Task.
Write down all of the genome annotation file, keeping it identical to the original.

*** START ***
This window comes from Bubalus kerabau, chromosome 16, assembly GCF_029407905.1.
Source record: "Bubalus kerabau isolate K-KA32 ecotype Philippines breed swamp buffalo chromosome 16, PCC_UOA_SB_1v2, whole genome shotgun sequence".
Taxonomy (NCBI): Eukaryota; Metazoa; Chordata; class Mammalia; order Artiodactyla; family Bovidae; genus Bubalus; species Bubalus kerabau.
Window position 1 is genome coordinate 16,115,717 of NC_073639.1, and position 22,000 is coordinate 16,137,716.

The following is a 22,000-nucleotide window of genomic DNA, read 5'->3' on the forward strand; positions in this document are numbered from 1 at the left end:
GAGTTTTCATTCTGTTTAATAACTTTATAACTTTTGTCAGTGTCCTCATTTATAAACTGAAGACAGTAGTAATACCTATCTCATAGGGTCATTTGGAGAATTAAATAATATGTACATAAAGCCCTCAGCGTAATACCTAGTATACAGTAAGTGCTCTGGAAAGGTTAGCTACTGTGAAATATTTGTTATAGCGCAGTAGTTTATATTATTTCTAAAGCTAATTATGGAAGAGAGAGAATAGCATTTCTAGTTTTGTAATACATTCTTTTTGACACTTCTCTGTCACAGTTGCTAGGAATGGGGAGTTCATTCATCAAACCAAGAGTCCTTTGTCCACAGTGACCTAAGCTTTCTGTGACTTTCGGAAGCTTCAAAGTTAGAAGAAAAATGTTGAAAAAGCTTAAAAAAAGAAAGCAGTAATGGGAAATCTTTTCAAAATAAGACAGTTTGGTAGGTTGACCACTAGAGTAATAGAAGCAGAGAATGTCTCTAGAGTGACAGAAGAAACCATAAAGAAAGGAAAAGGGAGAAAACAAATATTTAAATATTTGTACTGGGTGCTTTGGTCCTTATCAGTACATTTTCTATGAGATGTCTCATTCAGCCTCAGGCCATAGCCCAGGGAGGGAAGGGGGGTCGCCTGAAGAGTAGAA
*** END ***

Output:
This window comes from Bubalus kerabau, chromosome 16, assembly GCF_029407905.1.
Source record: "Bubalus kerabau isolate K-KA32 ecotype Philippines breed swamp buffalo chromosome 16, PCC_UOA_SB_1v2, whole genome shotgun sequence".
Taxonomy (NCBI): Eukaryota; Metazoa; Chordata; class Mammalia; order Artiodactyla; family Bovidae; genus Bubalus; species Bubalus kerabau.
Window position 1 is genome coordinate 16,115,717 of NC_073639.1, and position 22,000 is coordinate 16,137,716.

The following is a 22,000-nucleotide window of genomic DNA, read 5'->3' on the forward strand; positions in this document are numbered from 1 at the left end:
GAGTTTTCATTCTGTTTAATAACTTTATAACTTTTGTCAGTGTCCTCATTTATAAACTGAAGACAGTAGTAATACCTATCTCATAGGGTCATTTGGAGAATTAAATAATATGTACATAAAGCCCTCAGCGTAATACCTAGTATACAGTAAGTGCTCTGGAAAGGTTAGCTACTGTGAAATATTTGTTATAGCGCAGTAGTTTATATTATTTCTAAAGCTAATTATGGAAGAGAGAGAATAGCATTTCTAGTTTTGTAATACATTCTTTTTGACACTTCTCTGTCACAGTTGCTAGGAATGGGGAGTTCATTCATCAAACCAAGAGTCCTTTGTCCACAGTGACCTAAGCTTTCTGTGACTTTCGGAAGCTTCAAAGTTAGAAGAAAAATGTTGAAAAAGCTTAAAAAAAGAAAGCAGTAATGGGAAATCTTTTCAAAATAAGACAGTTTGGTAGGTTGACCACTAGAGTAATAGAAGCAGAGAATGTCTCTAGAGTGACAGAAGAAACCATAAAGAAAGGAAAAGGGAGAAAACAAATATTTAAATATTTGTACTGGGTGCTTTGGTCCTTATCAGTACATTTTCTATGAGATGTCTCATTCAGCCTCAGGCCATAGCCCAGGGAGGGAAGGGGGGTCGCCTGAAGAGTAGAA